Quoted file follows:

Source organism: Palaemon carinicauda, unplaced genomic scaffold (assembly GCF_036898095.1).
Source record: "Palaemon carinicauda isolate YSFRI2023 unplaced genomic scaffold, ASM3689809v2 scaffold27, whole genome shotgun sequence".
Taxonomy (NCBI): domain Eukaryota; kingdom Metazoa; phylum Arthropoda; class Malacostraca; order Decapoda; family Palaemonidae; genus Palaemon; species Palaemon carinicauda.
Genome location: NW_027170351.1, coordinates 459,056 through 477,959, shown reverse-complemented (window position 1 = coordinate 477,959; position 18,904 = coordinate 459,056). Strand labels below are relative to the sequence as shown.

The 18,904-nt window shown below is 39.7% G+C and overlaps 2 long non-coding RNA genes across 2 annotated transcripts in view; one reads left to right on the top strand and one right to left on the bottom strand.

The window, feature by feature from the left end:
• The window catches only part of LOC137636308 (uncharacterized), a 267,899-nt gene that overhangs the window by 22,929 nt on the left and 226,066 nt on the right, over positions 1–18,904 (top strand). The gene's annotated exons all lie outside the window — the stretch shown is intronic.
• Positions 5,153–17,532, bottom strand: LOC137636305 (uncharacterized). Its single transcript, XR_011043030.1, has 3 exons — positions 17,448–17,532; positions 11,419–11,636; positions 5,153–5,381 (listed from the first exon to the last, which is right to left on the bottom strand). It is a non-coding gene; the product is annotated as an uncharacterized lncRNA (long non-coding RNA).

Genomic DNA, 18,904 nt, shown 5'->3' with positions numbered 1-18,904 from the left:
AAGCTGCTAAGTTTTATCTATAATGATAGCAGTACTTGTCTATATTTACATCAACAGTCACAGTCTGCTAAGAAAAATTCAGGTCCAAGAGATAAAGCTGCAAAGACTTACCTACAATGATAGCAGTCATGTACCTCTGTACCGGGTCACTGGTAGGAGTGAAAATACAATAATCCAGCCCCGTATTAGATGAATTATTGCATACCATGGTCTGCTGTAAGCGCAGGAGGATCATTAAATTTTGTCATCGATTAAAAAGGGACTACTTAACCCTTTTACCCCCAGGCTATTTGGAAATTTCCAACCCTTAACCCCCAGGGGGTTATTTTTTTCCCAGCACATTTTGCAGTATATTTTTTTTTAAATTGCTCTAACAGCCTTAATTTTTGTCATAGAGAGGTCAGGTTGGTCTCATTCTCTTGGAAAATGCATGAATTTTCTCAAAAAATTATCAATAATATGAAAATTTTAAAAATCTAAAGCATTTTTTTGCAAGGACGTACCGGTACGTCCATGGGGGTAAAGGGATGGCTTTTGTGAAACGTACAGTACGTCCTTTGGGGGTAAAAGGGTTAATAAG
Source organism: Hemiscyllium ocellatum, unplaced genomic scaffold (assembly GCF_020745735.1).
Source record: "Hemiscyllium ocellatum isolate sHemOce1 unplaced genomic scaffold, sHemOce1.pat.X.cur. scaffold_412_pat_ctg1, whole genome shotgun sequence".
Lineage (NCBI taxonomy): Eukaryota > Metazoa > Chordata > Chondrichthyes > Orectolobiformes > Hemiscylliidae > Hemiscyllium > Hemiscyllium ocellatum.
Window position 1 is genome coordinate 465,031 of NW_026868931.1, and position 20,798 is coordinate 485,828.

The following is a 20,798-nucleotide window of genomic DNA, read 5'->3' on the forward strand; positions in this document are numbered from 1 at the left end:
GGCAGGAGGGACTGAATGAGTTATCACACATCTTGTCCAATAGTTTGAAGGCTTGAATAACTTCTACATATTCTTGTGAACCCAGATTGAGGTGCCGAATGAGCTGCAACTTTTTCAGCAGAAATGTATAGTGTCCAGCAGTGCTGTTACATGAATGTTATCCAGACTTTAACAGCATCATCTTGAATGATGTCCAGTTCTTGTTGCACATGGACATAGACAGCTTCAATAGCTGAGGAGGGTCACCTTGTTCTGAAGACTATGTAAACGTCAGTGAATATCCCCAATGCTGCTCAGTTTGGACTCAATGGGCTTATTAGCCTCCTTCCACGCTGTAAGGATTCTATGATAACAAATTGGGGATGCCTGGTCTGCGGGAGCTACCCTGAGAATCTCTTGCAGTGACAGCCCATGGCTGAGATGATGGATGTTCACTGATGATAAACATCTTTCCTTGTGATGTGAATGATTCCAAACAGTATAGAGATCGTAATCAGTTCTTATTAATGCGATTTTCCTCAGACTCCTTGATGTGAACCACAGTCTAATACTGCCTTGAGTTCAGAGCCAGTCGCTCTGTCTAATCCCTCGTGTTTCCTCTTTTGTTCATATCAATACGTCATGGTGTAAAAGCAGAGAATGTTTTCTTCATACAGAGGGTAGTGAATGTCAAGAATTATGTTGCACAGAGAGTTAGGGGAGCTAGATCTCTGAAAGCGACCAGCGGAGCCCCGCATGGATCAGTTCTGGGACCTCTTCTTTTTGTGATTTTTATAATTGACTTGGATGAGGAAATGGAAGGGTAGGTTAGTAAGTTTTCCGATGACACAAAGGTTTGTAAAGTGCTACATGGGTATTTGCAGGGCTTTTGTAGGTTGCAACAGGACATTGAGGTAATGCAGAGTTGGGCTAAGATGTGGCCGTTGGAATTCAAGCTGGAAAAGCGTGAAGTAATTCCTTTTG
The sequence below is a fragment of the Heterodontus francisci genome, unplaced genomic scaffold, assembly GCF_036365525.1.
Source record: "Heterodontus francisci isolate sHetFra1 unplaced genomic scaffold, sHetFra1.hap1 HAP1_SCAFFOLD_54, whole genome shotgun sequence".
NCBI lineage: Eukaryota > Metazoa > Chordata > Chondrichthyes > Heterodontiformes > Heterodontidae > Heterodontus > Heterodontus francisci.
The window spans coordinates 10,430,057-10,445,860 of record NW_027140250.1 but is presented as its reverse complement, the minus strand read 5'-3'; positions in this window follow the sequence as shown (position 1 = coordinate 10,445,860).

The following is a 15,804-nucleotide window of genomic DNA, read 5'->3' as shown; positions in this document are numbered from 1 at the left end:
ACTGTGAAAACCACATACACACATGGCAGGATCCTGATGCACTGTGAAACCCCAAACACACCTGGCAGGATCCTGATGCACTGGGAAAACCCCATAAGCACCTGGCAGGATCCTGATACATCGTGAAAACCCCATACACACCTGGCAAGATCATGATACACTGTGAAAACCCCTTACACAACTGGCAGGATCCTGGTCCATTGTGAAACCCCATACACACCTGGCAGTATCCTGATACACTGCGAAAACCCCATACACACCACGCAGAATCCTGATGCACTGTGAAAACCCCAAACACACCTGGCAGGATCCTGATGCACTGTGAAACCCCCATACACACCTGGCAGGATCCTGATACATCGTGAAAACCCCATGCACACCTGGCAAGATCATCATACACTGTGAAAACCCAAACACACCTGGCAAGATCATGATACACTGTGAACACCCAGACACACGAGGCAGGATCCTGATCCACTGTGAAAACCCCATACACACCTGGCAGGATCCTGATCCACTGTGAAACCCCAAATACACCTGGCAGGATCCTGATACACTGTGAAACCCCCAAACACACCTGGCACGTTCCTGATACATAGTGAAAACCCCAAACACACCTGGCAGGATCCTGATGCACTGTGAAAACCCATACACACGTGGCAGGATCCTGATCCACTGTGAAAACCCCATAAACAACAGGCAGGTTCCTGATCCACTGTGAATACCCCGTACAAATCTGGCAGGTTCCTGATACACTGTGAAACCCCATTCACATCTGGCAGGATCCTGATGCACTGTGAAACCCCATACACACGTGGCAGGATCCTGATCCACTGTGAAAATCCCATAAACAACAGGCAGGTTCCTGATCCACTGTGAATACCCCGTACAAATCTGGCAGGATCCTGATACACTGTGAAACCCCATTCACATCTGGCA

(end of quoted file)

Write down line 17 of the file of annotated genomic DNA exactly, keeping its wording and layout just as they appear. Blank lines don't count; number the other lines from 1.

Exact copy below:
The sequence below is a fragment of the Heterodontus francisci genome, unplaced genomic scaffold, assembly GCF_036365525.1.